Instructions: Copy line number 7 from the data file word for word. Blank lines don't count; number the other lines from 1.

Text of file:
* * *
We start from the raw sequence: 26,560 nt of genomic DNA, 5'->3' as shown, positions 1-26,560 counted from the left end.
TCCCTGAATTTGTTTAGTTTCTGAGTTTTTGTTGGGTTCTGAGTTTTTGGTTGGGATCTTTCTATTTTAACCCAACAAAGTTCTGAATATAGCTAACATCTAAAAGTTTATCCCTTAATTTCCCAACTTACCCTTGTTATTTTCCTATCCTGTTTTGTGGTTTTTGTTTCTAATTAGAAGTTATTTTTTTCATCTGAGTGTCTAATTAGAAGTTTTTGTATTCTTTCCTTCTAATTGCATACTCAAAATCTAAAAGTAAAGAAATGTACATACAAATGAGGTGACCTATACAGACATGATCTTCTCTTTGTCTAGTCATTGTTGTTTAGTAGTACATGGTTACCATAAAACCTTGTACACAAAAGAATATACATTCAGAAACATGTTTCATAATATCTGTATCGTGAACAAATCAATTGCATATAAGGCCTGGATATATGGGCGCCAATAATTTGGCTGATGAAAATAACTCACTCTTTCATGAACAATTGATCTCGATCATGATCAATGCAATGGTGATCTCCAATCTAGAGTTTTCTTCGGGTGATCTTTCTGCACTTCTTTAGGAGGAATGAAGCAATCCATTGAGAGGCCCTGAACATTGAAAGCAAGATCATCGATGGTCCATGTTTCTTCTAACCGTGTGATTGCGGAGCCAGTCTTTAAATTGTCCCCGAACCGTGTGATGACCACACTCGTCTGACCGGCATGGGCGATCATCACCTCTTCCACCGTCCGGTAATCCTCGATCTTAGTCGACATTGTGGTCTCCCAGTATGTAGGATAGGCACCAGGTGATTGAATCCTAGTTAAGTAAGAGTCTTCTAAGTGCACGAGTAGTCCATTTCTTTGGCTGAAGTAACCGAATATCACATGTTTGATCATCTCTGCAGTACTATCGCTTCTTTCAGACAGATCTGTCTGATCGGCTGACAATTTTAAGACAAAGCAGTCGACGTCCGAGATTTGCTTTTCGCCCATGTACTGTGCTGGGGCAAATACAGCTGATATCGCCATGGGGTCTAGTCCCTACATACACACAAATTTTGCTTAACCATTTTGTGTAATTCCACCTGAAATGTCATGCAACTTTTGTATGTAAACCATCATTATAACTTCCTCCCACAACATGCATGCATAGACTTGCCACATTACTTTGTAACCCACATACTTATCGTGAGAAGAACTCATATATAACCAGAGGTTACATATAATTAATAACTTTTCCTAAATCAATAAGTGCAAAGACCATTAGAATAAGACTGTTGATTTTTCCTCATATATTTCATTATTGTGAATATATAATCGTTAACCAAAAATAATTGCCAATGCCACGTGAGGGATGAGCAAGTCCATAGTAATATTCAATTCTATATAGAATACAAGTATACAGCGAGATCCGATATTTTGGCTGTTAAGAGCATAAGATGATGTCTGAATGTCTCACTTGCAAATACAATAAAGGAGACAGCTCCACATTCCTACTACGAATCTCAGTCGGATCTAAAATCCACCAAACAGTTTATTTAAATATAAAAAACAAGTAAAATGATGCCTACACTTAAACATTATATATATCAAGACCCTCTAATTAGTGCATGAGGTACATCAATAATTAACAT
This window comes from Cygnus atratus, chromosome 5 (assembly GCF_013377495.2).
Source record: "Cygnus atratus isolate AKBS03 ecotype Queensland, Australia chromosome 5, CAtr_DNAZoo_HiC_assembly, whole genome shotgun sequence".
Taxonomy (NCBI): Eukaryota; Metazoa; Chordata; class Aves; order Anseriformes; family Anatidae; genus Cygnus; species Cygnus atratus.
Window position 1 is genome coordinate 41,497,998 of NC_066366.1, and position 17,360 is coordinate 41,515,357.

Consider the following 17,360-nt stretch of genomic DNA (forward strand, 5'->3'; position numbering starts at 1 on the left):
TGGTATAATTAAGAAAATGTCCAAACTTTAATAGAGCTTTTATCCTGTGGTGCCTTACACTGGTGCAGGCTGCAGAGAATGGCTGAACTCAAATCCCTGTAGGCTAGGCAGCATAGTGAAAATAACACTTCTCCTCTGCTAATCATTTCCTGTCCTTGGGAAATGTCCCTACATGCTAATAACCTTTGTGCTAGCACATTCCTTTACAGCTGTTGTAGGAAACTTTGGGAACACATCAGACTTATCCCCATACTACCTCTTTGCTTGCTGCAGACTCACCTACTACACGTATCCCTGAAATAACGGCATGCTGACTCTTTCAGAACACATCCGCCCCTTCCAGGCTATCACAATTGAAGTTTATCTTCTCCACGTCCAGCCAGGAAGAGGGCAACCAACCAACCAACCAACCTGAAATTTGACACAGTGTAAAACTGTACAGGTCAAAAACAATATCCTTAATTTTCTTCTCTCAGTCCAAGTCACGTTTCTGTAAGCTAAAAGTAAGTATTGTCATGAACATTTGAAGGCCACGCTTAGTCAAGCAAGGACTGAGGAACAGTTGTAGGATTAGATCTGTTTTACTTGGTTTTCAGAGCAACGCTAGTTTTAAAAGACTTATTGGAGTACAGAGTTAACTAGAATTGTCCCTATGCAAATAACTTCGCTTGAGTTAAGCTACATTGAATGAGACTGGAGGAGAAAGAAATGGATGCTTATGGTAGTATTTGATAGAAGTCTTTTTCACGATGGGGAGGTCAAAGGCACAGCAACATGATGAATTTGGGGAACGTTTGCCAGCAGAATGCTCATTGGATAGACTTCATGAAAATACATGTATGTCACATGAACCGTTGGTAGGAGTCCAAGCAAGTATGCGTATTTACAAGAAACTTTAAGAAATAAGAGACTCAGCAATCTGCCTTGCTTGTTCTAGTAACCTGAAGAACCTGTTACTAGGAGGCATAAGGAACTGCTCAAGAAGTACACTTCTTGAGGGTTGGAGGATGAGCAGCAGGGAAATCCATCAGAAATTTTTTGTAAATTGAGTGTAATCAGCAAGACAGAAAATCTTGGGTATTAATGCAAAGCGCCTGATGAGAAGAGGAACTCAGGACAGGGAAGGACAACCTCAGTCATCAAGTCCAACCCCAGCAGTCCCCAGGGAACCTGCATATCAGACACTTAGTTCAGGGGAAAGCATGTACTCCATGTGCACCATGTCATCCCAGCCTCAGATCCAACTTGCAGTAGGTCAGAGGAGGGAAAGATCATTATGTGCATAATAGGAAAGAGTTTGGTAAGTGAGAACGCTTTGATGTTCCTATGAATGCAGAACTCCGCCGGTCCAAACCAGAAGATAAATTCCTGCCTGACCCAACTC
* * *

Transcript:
Consider the following 17,360-nt stretch of genomic DNA (forward strand, 5'->3'; position numbering starts at 1 on the left):